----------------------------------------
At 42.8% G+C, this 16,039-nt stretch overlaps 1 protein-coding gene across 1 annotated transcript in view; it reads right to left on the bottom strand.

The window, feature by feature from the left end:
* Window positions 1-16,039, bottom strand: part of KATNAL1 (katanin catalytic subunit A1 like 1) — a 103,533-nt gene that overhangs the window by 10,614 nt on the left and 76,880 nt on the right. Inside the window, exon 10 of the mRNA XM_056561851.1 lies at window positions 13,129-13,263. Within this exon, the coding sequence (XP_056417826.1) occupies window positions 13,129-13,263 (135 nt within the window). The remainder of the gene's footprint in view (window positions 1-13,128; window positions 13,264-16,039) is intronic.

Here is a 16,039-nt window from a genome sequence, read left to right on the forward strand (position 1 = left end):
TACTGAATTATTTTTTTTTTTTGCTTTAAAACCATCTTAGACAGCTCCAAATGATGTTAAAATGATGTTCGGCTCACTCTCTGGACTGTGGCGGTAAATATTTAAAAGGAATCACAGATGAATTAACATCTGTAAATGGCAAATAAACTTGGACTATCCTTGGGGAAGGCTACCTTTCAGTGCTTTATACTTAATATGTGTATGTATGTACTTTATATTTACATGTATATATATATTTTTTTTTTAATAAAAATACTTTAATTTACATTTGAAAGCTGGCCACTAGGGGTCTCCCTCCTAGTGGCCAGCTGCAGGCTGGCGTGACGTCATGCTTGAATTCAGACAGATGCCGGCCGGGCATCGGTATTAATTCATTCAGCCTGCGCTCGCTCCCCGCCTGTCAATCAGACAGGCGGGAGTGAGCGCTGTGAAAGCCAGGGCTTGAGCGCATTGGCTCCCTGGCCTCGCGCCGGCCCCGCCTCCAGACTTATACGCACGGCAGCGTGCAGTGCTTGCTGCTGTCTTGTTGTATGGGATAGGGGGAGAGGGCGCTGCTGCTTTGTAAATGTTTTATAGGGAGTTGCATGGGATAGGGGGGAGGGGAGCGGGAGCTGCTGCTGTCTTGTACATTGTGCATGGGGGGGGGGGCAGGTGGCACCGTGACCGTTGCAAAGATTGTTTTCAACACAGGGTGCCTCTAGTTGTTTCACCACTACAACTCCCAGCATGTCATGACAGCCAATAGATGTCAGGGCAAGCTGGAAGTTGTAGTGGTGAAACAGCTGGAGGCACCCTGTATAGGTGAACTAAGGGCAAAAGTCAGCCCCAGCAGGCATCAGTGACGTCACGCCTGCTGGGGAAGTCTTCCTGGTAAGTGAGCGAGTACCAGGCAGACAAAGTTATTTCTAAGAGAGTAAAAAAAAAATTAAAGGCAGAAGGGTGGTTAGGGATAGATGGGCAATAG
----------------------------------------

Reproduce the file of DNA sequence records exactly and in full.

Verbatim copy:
At 42.8% G+C, this 16,039-nt stretch overlaps 1 protein-coding gene across 1 annotated transcript in view; it reads right to left on the bottom strand.

The window, feature by feature from the left end:
* Window positions 1-16,039, bottom strand: part of KATNAL1 (katanin catalytic subunit A1 like 1) — a 103,533-nt gene that overhangs the window by 10,614 nt on the left and 76,880 nt on the right. Inside the window, exon 10 of the mRNA XM_056561851.1 lies at window positions 13,129-13,263. Within this exon, the coding sequence (XP_056417826.1) occupies window positions 13,129-13,263 (135 nt within the window). The remainder of the gene's footprint in view (window positions 1-13,128; window positions 13,264-16,039) is intronic.

Here is a 16,039-nt window from a genome sequence, read left to right on the forward strand (position 1 = left end):
TACTGAATTATTTTTTTTTTTTGCTTTAAAACCATCTTAGACAGCTCCAAATGATGTTAAAATGATGTTCGGCTCACTCTCTGGACTGTGGCGGTAAATATTTAAAAGGAATCACAGATGAATTAACATCTGTAAATGGCAAATAAACTTGGACTATCCTTGGGGAAGGCTACCTTTCAGTGCTTTATACTTAATATGTGTATGTATGTACTTTATATTTACATGTATATATATATTTTTTTTTTAATAAAAATACTTTAATTTACATTTGAAAGCTGGCCACTAGGGGTCTCCCTCCTAGTGGCCAGCTGCAGGCTGGCGTGACGTCATGCTTGAATTCAGACAGATGCCGGCCGGGCATCGGTATTAATTCATTCAGCCTGCGCTCGCTCCCCGCCTGTCAATCAGACAGGCGGGAGTGAGCGCTGTGAAAGCCAGGGCTTGAGCGCATTGGCTCCCTGGCCTCGCGCCGGCCCCGCCTCCAGACTTATACGCACGGCAGCGTGCAGTGCTTGCTGCTGTCTTGTTGTATGGGATAGGGGGAGAGGGCGCTGCTGCTTTGTAAATGTTTTATAGGGAGTTGCATGGGATAGGGGGGAGGGGAGCGGGAGCTGCTGCTGTCTTGTACATTGTGCATGGGGGGGGGGGCAGGTGGCACCGTGACCGTTGCAAAGATTGTTTTCAACACAGGGTGCCTCTAGTTGTTTCACCACTACAACTCCCAGCATGTCATGACAGCCAATAGATGTCAGGGCAAGCTGGAAGTTGTAGTGGTGAAACAGCTGGAGGCACCCTGTATAGGTGAACTAAGGGCAAAAGTCAGCCCCAGCAGGCATCAGTGACGTCACGCCTGCTGGGGAAGTCTTCCTGGTAAGTGAGCGAGTACCAGGCAGACAAAGTTATTTCTAAGAGAGTAAAAAAAAAATTAAAGGCAGAAGGGTGGTTAGGGATAGATGGGCAATAG